First, tell the Consumer Reporting Agency in writing what information you believe is inaccurate. Be as specific as possible. The Consumer Reporting Agency must investigate the items in question - usually within 30 days - unless they consider your dispute frivolous. They must also forward all relevant data you provide about the dispute to the information provider. After the information provider receives notice of a dispute from the Consumer Reporting Agency, it must investigate, review all relevant information provided by the Consumer Reporting Agency, and report the results to the Consumer Reporting Agency. If the information provider finds the disputed information to be inaccurate, it must notify all nationwide Consumer Reporting Agencies so that they can correct this information in your file. (Job applicants can have corrected reports sent to anyone who received a copy during the past two years).


When the investigation is complete, the Consumer Reporting Agency must give you the written results and a free copy of your report if the dispute results in a change. (This free report does not count as your annual free report.) If an item is changed or deleted, the Consumer Reporting Agency cannot put the disputed information back in your file unless the information provider verifies that it is accurate and complete. The Consumer Reporting Agency also must send you written notice that includes the name, address, and phone number of the information provider.


What can I do if the Consumer Reporting Agency or information provider refuses to correct the information I dispute?


If an investigation doesn't resolve your dispute with the Consumer Reporting Agency, you can ask that a statement of the dispute be included in your file and in future reports. You also can ask the Consumer Reporting Agency to provide your statement to anyone who received a copy of your report in the recent past. You will probably have to pay a fee for this service.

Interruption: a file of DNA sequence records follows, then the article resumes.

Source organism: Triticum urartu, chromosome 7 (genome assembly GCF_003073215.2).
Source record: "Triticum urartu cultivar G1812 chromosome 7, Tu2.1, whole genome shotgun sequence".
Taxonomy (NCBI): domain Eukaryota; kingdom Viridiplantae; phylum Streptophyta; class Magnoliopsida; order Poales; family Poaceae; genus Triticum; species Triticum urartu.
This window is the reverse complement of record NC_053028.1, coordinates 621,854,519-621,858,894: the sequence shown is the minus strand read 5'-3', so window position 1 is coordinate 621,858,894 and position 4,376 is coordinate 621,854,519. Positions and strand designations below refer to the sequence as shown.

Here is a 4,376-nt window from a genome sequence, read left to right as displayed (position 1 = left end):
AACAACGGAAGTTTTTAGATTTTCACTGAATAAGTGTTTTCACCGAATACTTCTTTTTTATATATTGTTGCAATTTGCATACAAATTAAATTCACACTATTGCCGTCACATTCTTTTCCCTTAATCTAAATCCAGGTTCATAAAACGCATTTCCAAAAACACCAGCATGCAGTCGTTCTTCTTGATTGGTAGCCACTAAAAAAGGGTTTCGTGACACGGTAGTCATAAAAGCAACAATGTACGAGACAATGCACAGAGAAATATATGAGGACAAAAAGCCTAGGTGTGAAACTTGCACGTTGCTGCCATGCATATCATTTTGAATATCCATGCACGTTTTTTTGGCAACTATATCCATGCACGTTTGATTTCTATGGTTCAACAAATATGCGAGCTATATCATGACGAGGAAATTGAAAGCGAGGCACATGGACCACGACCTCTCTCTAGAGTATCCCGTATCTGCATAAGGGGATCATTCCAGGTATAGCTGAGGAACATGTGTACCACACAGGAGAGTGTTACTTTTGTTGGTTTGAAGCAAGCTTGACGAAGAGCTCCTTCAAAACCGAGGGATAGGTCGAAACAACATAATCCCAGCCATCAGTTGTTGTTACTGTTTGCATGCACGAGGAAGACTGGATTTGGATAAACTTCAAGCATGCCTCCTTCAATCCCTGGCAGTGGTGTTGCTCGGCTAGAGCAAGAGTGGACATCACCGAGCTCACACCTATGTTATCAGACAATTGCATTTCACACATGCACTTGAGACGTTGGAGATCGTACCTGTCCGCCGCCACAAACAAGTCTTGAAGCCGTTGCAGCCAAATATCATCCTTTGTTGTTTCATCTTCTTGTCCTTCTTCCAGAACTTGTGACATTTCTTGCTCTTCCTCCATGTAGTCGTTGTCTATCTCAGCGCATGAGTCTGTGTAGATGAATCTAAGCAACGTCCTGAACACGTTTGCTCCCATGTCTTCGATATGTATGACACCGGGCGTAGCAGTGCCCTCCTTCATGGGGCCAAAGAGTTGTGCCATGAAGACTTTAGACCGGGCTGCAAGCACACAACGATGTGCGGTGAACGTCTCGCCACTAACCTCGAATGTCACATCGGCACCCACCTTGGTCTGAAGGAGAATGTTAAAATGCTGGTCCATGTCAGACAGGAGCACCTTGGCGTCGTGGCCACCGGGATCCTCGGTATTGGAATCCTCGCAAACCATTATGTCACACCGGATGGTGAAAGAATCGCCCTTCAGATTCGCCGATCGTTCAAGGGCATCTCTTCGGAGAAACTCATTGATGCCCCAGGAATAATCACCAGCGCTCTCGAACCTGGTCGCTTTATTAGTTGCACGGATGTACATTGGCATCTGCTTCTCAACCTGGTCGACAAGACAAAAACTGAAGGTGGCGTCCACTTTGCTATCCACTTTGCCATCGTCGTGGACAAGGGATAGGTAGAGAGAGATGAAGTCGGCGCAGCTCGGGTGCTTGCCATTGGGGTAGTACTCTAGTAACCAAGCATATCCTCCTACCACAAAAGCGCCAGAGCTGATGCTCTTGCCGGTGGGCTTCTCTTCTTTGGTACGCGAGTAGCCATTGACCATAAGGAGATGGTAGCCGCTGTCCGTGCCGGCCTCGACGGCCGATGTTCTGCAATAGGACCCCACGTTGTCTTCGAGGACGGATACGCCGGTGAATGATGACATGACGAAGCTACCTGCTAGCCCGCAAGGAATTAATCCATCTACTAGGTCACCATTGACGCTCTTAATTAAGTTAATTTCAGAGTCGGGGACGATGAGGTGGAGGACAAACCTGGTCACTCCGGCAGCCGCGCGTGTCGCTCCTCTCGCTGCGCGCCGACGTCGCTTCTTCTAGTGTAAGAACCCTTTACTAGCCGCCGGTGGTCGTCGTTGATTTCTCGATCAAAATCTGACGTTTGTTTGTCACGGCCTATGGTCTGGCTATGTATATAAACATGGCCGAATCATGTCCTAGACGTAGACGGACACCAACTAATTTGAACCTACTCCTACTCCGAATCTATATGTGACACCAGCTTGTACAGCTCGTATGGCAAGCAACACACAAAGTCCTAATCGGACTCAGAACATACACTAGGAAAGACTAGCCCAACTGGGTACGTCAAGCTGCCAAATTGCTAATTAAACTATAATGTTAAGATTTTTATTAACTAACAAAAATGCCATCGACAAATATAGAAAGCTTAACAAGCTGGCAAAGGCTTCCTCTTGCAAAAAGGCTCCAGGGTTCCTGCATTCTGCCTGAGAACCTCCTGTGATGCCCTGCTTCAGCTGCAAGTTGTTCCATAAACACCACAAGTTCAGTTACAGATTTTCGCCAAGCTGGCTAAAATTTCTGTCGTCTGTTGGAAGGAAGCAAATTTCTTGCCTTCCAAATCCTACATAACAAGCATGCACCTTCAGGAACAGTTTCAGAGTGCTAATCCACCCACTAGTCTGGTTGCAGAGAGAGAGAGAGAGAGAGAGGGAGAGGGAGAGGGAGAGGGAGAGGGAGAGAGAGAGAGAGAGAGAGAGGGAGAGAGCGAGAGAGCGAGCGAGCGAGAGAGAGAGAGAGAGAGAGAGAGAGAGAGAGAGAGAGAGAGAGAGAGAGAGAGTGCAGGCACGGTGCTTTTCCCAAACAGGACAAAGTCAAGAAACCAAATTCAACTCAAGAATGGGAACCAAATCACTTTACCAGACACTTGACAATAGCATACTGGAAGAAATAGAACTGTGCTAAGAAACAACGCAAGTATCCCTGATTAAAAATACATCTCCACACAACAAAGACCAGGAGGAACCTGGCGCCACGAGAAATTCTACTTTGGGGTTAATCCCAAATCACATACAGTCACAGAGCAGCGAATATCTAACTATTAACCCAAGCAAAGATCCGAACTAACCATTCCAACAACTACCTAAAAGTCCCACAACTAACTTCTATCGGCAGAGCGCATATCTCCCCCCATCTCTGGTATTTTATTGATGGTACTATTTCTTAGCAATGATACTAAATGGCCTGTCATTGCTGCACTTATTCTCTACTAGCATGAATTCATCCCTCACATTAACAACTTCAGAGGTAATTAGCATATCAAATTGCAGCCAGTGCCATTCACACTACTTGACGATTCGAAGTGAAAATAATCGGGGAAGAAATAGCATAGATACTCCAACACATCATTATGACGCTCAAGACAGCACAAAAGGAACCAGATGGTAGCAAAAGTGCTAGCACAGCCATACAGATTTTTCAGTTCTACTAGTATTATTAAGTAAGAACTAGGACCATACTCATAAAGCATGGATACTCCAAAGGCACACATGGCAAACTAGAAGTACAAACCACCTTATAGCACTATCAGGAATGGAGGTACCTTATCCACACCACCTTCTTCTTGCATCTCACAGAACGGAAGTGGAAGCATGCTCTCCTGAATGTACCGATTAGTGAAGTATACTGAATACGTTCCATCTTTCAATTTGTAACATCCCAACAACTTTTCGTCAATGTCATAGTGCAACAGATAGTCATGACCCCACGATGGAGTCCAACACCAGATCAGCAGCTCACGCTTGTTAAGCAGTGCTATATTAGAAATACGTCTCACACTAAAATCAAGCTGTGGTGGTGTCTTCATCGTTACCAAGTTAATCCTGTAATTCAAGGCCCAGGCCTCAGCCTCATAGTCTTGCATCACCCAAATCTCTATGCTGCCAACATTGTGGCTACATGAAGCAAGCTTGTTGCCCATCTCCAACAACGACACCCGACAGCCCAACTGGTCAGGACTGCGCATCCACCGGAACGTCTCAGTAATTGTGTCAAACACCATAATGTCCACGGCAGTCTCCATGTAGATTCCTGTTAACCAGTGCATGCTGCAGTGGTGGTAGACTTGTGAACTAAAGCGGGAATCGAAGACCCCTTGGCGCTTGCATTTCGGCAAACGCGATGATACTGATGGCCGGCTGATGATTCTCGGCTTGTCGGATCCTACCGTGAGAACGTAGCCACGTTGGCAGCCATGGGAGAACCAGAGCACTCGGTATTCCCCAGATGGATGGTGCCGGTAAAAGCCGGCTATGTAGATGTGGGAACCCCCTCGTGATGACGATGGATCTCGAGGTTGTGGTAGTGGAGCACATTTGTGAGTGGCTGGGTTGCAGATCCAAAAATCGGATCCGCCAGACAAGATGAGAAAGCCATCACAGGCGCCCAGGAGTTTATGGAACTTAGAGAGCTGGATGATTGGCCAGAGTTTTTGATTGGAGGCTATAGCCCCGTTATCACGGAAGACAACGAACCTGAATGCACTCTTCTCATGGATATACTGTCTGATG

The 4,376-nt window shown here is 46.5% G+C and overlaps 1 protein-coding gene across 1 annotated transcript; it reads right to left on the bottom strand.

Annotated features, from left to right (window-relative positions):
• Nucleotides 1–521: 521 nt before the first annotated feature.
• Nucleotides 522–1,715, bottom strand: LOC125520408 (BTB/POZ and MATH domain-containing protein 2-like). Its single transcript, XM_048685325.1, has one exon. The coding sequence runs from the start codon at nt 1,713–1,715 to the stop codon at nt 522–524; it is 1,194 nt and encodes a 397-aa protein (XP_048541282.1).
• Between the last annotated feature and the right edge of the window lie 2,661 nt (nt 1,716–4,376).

If you tell the information provider that you dispute an item, a notice of your dispute must be included any time the information provider reports the item to a Consumer Reporting Agency.


How long can a Consumer Reporting Agency report bad information?

A Consumer Reporting Agency can report most accurate negative information for seven (7) years and bankruptcy information for 10 years. However, there is no time limit on reporting information about criminal convictions.


Who else can get a copy of my credit report?

Only people with a legitimate business need, as recognized by the Fair Credit Reporting Act, can look at your report without your permission. For example, a company is allowed to get your report if you apply for credit, insurance, employment, or to rent an apartment.

A Consumer Reporting Agency may not give information about you to your employer, or to a prospective employer, without your consent, unless you are being investigated for suspected misconduct, compliance with federal, state or local laws, or preexisting written policies of your employer.


When applying for a job, your prospective employer might ask your permission to do a background check. As part of that background check, the employer might include your employment history, your driving record, criminal records, and your credit report.

What if I think a Consumer Reporting Agency has violated my rights under the law?

You may wish to seek the advice of an attorney about bringing a private lawsuit. You should also consider contacting the Federal Trade Commission (FTC). Although the FTC cannot act as your lawyer in private disputes, information about your experiences and concerns is important to the enforcement of the Fair Credit Reporting Act. To file a complaint or to get free information on consumer issues , visit or call toll-free, 1-877-FTC-HELP (1-877-382-4357); TTY: 1-866-653-4261. The FTC enters Internet, telemarketing, identity theft, and other fraud-related complaints into Consumer Sentinel , a secure, online database available to hundreds of civil and criminal law enforcement agencies in the U.S. and abroad.

States may also enforce the FCRA, and many states have their own consumer reporting laws. In some cases, you may have more rights under state law. For more information, contact your state or local consumer protection agency or your state Attorney General.

Publications and Web Sites

National Consumer Law Center, Fair Credit Reporting (5th ed. 2002 and Supp.).

National Consumer Law Center, Guide to Surviving Debt (2005 ed.).

Call 617-542-9595 or visit for more information about NCLC publications.

Consumer Federation of America

(202) 387-6121

Consumers Union


(202) 546-9707


This publication was supported, in part, by a grant #90AP2483 from the Administration on Aging, Department of Health and Human Services, Washington, D.C. 20201. Grantees undertaking projects under government sponsorship are encouraged to express freely their findings and conclusions. Points of views or opinions do not, therefore, necessarily represent official Administration on Aging policy. July 2005

Last Review and Update: Sep 01, 2005